Dragon Launch

I’ve fallen way behind on my goal of writing at least two blog posts per week, but I’m going to try to catch up. This mornings launch of the Dragon capsule gives me an excellent opportunity to talk about one of my favorite subjects: space!

The Dragon capsule will be the first commercial mission to attempt to visit and dock with the International Space Station. The Dragon capsule will have to pass a lot of tests in the next couple days, before it will be allowed to attempt to approach the ISS on Friday. Assuming all of those tests go well, SpaceX will be the first non government agency to successfully reach and dock with the ISS. That will be a remarkable achievement for SpaceX and a watershed moment for commercial space travel in general.

Some of the cargo being delivered includes student science projects, from the Students Spaceflight Experiment Program, a great program to help get kids interested in science. I think this is a fantastic program and it’s great that Dragon capsule will be able to help continue it! It’s poetic in a way, while the Dragon is ushering in a new era of space flight, it’s also helping the next generation of scientists and explorers who will hopefully push the boundaries even further!

This launch is important for many reasons, it’s the first step in private companies being able to resupply the ISS, and eventually send astronauts back and forth. SpaceX actually plans to begin sending astronauts into orbit as early as 2015, another ambitious goal! It’s also a very important step in significantly driving down the costs of low earth orbit launches, a vital step in establishing a more permanent presence in space.

It will also eventually free NASA from the “routine” duties of low earth orbit space travel, allowing them to focus on pushing the space frontier with bigger and more ambitious missions. Speaking of NASA, I think it’s important to point out just how critical they were in the success of SpaceX. There has been some talk of how much better SpaceX is, because they can do what NASA has been doing for so long at a much, much cheaper price. This issue is not as simple as that, SpaceX is able to do what they do because NASA has already done it, assumed the risks, and solved these problems. SpaceX is building on the foundation that NASA has put in place, not to mention receiving tremendous support from NASA over the years.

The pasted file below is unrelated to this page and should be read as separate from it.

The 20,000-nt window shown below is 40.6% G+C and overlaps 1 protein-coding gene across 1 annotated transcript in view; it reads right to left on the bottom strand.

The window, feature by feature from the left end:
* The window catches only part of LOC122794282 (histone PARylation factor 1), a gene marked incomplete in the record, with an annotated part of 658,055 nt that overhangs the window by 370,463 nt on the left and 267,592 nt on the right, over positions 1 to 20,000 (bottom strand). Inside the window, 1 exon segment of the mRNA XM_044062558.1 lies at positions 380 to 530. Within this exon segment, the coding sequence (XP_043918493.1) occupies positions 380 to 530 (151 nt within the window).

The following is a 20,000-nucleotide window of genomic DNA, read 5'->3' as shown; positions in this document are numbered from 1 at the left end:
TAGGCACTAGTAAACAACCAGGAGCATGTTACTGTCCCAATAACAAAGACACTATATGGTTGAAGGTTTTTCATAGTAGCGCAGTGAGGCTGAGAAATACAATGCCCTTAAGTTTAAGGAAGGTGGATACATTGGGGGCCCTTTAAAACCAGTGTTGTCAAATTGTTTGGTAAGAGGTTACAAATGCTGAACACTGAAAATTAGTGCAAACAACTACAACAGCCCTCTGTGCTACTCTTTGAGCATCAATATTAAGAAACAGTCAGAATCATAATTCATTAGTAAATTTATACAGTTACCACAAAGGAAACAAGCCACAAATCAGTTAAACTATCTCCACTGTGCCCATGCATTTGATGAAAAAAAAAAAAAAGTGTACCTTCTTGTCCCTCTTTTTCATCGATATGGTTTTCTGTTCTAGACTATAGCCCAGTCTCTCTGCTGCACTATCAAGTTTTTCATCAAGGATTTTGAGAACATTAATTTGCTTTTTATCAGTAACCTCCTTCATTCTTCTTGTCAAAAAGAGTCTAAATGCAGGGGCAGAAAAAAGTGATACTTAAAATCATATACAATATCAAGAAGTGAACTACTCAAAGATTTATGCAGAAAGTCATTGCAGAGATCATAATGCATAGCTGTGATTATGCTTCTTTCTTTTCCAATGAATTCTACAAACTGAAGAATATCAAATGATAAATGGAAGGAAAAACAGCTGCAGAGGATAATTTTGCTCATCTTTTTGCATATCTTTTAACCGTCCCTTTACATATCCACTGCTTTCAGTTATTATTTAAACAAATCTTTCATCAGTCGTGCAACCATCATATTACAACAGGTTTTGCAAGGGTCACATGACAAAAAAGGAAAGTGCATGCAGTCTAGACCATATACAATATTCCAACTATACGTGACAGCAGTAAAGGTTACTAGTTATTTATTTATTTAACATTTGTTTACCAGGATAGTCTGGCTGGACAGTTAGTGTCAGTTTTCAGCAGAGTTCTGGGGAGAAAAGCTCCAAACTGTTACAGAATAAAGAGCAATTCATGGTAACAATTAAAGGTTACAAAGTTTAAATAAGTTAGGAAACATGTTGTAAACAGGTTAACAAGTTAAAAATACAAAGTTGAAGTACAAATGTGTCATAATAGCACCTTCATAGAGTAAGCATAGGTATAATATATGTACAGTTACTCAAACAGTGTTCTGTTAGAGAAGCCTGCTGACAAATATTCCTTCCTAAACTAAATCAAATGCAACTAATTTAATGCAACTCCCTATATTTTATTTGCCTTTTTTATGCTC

As a quick aside, it is so important for the government to continue to invest in science, it makes success like this possible! The economy of the future will be driven by science and technology, and we can’t invest enough money in these areas. Government agencies like NASA, NSF, NOAA, etc are woefully underfunded, this only hurts us in the future. However, that is the subject of another blog post.

Finally, I love seeing the vision and passion that the people behind SpaceX have, it’s refreshing to see people thinking big and accomplishing so much. This is just the first step though, SpaceX has many ambitious goals, from taking astronauts into orbit, to building a rocket capable of both vertical take offs and landing, to eventual missions to Mars! This is all coming from a private company, led by people who aren’t afraid to think big and continue to push the frontiers of space! You can feel the excitement of the people working there in everything they do, here’s a video of mission control during the launch:

Another great moment is the deployment of the solar arrays, listen to the reaction from the crew at SpaceX! Congratulations to NASA and SpaceX, and thanks for helping bring is all a little closer to the future!

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